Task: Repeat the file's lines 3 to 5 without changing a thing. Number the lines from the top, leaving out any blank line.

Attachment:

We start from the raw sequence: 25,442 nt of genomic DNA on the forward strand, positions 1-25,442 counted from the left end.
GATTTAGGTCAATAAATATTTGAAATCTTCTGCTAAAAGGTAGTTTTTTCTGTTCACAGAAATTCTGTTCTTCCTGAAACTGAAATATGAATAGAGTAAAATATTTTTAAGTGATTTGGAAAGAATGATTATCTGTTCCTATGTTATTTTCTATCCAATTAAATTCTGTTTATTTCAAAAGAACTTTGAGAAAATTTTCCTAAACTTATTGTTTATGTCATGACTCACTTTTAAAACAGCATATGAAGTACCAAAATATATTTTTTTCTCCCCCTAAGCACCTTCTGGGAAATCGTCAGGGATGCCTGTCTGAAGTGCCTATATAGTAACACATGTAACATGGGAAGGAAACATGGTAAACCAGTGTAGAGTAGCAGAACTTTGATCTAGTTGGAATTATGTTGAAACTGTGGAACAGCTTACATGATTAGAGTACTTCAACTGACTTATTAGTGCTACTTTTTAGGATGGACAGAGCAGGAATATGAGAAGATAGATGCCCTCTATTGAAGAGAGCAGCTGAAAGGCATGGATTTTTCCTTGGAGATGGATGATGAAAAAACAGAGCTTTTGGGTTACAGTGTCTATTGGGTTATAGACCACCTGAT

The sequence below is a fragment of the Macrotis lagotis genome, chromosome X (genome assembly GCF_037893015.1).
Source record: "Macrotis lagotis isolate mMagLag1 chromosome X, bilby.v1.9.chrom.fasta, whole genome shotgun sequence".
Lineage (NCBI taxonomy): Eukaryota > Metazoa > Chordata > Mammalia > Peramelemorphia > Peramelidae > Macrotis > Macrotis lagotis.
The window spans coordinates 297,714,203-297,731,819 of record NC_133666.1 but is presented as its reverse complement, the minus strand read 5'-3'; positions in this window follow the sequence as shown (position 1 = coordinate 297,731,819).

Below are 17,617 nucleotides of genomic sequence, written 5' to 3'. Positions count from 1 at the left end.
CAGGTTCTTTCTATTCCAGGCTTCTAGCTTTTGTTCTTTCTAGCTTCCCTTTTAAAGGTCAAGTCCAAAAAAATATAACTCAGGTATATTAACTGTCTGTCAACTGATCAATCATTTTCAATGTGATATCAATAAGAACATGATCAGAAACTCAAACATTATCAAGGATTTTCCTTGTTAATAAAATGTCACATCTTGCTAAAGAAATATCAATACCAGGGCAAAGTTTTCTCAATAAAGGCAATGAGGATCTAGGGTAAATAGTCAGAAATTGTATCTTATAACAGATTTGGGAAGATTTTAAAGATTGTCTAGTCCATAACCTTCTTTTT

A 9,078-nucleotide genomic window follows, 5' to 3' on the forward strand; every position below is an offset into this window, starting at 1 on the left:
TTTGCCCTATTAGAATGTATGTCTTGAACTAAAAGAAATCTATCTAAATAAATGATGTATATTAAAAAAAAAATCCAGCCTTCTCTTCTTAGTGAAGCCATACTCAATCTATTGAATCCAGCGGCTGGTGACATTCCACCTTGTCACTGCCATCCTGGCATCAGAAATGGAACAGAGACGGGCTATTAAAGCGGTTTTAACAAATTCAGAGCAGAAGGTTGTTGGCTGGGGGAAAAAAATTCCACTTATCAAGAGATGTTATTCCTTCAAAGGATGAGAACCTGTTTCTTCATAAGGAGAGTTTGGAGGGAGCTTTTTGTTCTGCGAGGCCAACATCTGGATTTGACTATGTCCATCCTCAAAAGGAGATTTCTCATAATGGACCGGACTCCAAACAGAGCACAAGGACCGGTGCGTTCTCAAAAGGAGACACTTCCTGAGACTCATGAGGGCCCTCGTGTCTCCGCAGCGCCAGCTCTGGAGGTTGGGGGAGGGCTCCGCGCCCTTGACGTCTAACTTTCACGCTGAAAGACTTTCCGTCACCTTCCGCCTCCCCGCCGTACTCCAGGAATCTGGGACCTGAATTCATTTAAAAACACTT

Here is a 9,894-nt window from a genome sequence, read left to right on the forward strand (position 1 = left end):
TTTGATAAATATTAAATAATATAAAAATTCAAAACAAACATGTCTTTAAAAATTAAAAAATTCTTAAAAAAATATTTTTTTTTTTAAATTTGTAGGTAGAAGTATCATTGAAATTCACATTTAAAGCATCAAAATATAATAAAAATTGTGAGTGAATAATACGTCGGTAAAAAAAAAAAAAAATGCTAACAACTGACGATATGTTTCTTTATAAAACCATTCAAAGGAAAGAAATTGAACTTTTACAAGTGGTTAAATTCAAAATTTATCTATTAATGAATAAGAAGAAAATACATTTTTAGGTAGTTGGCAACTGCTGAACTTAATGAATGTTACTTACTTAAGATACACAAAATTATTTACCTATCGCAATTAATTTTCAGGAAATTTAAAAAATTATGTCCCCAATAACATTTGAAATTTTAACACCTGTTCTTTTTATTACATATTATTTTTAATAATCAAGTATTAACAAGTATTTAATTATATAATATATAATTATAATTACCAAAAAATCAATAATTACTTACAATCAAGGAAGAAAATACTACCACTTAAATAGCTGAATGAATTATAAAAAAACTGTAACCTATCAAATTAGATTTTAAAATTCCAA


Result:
The sequence below is a fragment of the Macrotis lagotis genome, chromosome X (genome assembly GCF_037893015.1).
Source record: "Macrotis lagotis isolate mMagLag1 chromosome X, bilby.v1.9.chrom.fasta, whole genome shotgun sequence".
Lineage (NCBI taxonomy): Eukaryota > Metazoa > Chordata > Mammalia > Peramelemorphia > Peramelidae > Macrotis > Macrotis lagotis.